The Humane Society Gives a Dog’s Eye View of Life on the Streets

From the Animal Humane Society and Carmichael Lynch comes “Law of the Paw,” a new campaign that seeks to persuade pet owners to adopt, spay/neuter, and tag their animal companions.

To support the campaign’s launch this week, Carmichael Lynch created the above video titled “Magpie’s Story,” which uses POV filming with a PENTAX Q camera to capture the hard life of a stray on the mean streets. Watching this will undoubtedly be a gut-wrenching experience for pet owners, who will immediately consider how frightened and confused their pet would be should it get loose and have to survive in the urban jungle, where deceptively deep water and homeless guy kicks are prevalent. Luckily, Maggie’s story is a happy one, where a trip to the shelter results in her getting adopted by a very enthusiastic boy. In a statement, Laurie Brickley, director of marketing for the Animal Humane Society, says “The story of Magpie is a rare look into the life of a homeless dog. This piece will hit home for so many animal lovers and encourage them to help save a life and that’s the heart of the Law of the Paw movement.”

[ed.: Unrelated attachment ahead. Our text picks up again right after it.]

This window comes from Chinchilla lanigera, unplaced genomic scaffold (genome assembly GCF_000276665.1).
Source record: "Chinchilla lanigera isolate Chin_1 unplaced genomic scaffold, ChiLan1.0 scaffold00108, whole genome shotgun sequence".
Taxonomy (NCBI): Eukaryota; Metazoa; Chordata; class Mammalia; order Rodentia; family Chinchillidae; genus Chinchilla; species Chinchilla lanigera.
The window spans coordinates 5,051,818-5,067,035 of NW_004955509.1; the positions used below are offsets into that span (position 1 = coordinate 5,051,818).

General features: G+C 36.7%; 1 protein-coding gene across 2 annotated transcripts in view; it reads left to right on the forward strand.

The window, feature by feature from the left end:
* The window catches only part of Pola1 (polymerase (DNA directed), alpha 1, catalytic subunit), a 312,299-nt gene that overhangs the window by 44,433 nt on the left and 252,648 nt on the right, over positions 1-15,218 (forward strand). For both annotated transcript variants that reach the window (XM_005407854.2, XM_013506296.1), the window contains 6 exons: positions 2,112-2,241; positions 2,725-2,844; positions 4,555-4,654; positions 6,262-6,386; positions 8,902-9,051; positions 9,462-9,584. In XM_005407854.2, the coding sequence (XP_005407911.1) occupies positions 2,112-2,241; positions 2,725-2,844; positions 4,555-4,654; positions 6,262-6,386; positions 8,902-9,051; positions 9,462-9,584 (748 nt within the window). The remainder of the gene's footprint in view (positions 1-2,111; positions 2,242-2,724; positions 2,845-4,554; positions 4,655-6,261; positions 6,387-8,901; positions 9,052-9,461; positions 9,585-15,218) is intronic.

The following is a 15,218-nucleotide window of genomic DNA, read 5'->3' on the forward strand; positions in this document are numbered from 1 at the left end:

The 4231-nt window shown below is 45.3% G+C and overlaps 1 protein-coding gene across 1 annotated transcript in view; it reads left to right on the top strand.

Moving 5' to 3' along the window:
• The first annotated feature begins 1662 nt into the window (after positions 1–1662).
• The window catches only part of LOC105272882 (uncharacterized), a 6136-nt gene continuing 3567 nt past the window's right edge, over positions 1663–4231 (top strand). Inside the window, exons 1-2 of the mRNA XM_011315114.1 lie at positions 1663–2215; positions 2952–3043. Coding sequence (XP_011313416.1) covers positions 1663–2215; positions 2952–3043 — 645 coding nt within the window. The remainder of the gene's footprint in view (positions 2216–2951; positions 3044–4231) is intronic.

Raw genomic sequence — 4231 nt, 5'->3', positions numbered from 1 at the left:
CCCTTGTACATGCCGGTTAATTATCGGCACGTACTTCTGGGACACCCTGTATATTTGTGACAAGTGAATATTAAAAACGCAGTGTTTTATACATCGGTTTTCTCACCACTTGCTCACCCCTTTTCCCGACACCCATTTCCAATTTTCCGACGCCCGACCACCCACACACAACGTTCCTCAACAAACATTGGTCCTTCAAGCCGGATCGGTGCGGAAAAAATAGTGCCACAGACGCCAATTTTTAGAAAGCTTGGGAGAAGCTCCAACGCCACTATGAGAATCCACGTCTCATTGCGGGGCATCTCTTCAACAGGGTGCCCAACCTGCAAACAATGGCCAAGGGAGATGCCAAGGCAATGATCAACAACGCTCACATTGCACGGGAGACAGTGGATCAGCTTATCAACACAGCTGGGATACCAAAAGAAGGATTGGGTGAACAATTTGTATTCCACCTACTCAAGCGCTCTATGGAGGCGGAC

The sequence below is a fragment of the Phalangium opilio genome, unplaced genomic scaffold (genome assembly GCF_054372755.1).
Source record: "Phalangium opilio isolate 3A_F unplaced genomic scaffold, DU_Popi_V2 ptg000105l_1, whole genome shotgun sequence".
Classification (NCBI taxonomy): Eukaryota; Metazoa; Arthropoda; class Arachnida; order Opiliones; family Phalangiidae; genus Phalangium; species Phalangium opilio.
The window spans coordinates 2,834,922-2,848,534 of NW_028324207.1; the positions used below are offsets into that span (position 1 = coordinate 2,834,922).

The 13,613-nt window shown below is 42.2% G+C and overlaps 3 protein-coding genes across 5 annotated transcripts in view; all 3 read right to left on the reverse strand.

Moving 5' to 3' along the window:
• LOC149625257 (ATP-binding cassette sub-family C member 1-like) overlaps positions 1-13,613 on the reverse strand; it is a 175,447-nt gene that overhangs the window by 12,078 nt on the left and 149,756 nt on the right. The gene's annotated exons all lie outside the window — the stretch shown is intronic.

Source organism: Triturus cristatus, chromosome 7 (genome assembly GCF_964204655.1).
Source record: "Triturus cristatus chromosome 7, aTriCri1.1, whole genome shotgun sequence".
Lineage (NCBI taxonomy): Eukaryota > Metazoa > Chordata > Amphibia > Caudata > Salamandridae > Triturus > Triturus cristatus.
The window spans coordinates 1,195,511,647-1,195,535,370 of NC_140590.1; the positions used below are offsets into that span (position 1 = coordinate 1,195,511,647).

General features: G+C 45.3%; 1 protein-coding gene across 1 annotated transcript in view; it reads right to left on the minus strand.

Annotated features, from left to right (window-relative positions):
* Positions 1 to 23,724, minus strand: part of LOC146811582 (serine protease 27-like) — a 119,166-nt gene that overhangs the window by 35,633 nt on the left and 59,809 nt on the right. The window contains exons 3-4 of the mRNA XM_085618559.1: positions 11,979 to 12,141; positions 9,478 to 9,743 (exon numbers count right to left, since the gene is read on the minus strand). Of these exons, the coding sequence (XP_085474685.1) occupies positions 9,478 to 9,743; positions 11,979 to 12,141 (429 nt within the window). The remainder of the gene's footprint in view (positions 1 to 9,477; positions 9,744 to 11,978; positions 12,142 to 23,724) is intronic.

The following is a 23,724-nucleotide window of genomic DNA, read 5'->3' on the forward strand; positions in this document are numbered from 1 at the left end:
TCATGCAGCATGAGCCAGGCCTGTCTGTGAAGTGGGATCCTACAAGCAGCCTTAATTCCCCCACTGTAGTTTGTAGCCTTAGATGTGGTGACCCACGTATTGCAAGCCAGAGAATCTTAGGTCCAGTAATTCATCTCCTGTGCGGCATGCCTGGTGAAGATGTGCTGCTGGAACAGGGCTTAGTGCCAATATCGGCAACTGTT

Also included in the campaign are outdoor installations which will appear around the Minneapolis area, including “FOUND” animal posters near humane societies and cardboard doghouses with signs that encourage passerby to end pet homelessness. Credits follow after the jump, and view the campaign website here.